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Colorado Lawmaker Suspected of DUI Says She Didn't Invoke "Legislative Immunity"

A Republican state lawmaker who was pulled over last week  for suspected drunk driving is denying that she used her status as a lawmaker to get a free pass. But some unsatisfied Colorado lawmakers now want to take a closer look at the legislative immunity provision police say prevented them from arresting her.  KUNC's state capitol correspondent Bente Birkeland reports.

'Legislative Immunity'

When Rep. Laura Bradford (R-Collbran) was pulled over last week on suspicion of drunk driving, Denver Police let her go with only a traffic citation, even after she failed a roadside sobriety test and had admitted to drinking.

Police said, under normal circumstances, Bradford would’ve gotten a breathalyzer, a blood test and a possible arrest for a DUI, but because she told police she was a state legislator returning from state business, she was simply put in a cab and issued a citation for careless driving.

"The law is very clear if you look at it, that going to and coming from the legislative session creates a legal protection that the constitution affords," said Lt. Matt Murray, a spokesman for the Denver Police Department.

He’s referring to a provision in the Colorado constitution known as legislative immunity, which bans state lawmakers from being arrested during the legislative session unless it’s for a felony or treason.

Legislative  immunity dates back about 600 years. It was originally evoked in England as a means to protect lawmakers from the crown.  

"The question is when does this apply," said Brenda Erickson, senior research analyst with Denver-based National Conference of State Legislatures

Erickson said 44 states have similar laws on the books, but there’s a lot of gray area.

"What is the time frame for the immunity, how many days before or after session? What does arrest mean? Does that mean they are totally exempt from facing the charges, or should that mean they are only exempt from being detained heading to or from legislative session," Erickson said.

A Legislative Fix?

It’s an issue state lawmakers may now tackle this session, according to House Minority Leader Mark Ferrandino (D-Denver).

"It’s too early to say we need to get rid of it," Ferrandino said. "I think we need to clarify when it applies, how it applies, we need to make sure it’s applied in the right spots."

And Ferrandino doesn't think getting out of a DUI is a "right spot."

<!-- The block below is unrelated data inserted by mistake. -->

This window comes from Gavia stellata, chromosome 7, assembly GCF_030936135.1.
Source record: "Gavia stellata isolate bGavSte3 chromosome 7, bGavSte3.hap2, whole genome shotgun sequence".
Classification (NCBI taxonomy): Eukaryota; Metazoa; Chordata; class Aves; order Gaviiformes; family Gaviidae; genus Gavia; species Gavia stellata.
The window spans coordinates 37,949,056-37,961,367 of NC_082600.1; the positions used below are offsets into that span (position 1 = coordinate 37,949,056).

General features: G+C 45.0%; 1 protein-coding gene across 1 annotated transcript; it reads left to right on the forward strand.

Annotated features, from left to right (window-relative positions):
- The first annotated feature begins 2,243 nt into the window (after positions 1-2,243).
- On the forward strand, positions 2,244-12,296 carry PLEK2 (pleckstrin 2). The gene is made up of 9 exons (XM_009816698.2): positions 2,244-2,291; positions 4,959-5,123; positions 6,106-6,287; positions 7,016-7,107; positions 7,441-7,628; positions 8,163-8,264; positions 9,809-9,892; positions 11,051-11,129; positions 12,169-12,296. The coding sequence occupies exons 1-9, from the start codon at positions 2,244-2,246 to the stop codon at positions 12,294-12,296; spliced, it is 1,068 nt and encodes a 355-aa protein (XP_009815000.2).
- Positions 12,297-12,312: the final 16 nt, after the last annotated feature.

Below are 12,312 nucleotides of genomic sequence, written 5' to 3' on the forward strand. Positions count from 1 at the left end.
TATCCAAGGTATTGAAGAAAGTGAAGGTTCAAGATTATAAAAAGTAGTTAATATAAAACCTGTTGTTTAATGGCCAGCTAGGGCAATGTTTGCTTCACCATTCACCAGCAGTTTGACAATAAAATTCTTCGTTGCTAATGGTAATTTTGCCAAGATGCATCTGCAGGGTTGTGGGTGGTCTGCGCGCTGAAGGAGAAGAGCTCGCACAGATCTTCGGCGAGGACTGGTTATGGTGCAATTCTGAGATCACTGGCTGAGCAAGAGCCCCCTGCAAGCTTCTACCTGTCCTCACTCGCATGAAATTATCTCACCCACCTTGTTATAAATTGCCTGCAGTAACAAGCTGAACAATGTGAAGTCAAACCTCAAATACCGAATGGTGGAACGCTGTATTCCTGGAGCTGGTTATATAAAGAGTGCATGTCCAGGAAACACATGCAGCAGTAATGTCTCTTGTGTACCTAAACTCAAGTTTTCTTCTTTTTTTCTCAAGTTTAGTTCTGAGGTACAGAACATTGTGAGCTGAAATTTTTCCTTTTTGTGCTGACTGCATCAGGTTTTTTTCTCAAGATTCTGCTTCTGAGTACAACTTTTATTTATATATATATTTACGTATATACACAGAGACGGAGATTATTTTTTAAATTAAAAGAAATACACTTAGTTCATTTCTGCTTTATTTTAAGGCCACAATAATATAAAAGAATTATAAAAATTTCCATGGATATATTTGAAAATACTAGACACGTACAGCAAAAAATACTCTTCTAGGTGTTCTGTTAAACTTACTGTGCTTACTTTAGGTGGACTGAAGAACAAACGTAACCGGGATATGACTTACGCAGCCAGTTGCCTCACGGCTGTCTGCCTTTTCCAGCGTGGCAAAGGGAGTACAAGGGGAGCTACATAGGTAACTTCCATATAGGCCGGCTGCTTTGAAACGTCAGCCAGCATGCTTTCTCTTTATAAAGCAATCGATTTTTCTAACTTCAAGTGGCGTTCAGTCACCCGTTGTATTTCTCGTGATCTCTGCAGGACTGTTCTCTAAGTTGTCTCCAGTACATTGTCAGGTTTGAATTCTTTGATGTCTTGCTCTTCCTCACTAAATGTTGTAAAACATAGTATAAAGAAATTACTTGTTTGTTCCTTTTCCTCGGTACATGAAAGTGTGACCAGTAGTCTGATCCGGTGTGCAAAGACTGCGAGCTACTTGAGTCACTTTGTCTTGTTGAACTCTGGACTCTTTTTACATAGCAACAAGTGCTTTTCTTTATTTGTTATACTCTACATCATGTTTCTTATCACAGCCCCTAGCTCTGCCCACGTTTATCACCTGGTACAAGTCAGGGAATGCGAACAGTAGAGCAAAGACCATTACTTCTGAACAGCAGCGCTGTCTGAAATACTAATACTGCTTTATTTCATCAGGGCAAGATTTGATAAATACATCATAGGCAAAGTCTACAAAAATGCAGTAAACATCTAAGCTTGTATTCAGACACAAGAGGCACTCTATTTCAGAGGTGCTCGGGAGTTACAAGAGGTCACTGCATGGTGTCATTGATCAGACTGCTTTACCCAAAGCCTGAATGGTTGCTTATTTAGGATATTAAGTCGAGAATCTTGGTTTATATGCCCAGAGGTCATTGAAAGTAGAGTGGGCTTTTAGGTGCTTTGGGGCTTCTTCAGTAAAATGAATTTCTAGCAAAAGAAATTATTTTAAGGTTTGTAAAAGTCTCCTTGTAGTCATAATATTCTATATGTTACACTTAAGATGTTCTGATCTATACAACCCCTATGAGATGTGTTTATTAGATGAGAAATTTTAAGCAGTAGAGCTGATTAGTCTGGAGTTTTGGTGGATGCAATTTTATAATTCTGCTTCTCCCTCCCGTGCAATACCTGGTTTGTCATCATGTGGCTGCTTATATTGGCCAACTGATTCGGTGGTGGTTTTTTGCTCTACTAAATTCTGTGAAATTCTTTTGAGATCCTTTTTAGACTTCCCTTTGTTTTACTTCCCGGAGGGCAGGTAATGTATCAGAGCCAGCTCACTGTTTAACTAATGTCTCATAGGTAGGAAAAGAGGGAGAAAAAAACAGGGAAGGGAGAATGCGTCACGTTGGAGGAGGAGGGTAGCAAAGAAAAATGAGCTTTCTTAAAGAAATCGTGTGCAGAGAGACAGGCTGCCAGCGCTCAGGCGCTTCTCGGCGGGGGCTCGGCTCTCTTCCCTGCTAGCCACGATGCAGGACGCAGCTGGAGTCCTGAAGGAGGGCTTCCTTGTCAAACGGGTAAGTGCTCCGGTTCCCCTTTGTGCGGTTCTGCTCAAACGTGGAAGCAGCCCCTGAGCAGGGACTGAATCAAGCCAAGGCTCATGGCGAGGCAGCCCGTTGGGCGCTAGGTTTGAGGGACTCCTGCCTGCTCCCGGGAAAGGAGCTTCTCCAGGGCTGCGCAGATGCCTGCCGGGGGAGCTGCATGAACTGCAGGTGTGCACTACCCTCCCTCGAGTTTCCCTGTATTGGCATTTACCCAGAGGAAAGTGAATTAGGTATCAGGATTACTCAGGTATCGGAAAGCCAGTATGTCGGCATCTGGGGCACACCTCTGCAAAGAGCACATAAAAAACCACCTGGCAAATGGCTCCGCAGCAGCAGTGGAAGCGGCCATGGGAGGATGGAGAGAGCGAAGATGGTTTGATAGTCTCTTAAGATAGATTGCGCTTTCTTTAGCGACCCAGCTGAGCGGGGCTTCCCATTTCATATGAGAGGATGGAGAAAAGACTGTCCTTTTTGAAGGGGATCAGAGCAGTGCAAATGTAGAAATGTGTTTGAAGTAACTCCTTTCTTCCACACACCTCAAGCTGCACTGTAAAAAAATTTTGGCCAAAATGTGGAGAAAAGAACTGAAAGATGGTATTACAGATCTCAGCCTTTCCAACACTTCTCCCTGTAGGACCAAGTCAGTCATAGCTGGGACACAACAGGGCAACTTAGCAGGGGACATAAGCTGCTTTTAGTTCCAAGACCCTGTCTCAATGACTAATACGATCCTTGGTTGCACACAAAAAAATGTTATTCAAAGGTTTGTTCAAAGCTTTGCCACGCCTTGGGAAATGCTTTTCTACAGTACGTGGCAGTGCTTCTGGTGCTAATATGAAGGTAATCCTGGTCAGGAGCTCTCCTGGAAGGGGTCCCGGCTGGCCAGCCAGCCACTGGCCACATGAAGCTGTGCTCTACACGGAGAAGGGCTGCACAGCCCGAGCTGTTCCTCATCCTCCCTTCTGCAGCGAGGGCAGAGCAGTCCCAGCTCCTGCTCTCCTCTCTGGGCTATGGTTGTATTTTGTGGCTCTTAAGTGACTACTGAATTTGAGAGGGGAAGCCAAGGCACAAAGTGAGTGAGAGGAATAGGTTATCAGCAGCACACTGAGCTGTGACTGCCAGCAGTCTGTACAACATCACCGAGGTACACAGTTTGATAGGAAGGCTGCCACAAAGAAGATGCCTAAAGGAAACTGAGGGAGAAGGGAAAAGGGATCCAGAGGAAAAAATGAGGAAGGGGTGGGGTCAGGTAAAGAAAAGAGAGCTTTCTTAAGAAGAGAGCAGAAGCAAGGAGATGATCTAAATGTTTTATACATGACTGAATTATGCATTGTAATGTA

"It’s not there to give blanket immunity to legislators," he added. "Legislators have to be held to the same standards as every other citizen of Colorado."

Interest in reforming the immunity law appears to be gaining bi-partisan traction too.

House Judiciary Committee Chairman Rep. Bob Gardner (R-Colorado Springs) said police were too lenient towards Bradford.  He's also worried the Denver Police Department’s policy is overly broad.

"It doesn’t have any inquiry about whether the legislator is going to and from the capitol, whether the legislature’s in session," Gardner said. "I don’t say that to be critical, I think it’s worth examination."

But Gardner stopped short of saying he would not support getting rid of legislative privilege all together.

"We have a 33, 32 majority," he said. "An unscrupulous mayor, police chief or Governor might well say, 'make sure Rep. Gardner doesn’t get to the house this morning' and it requires 33 votes to pass anything, you can say,
'well that would never happen,' if it had never happened in human history we would not have legislative privilege."

Apology Issued

For her part,  Representative Bradford maintained she did not use her legislative seat as a way to get out of  the DUI, while apologizing on the house floor Monday.

"In response to the officer’s inquiries, I stated that I was leaving a legislative function and needed to be at the Capitol the next day," Bradford said. "I responded to the officers’ questions, my statements were not intended to invoke legislative privilege."

But Denver Police officials said even if she didn’t invoke immunity, she also didn’t ask to be treated just like everyone else.

For now, Bradford has been removed as chair of the local government committee.

KUNC's Bente Birkeland reported this story from the Colorado state capitol.

Kirk Siegler reports for NPR, based out of NPR West in California.
Bente Birkeland has been reporting on state legislative issues for KUNC and Rocky Mountain Community Radio since 2006. Originally, from Minnesota, Bente likes to hike and ski in her spare time. She keeps track of state politics throughout the year but is especially busy during the annual legislative session from January through early May.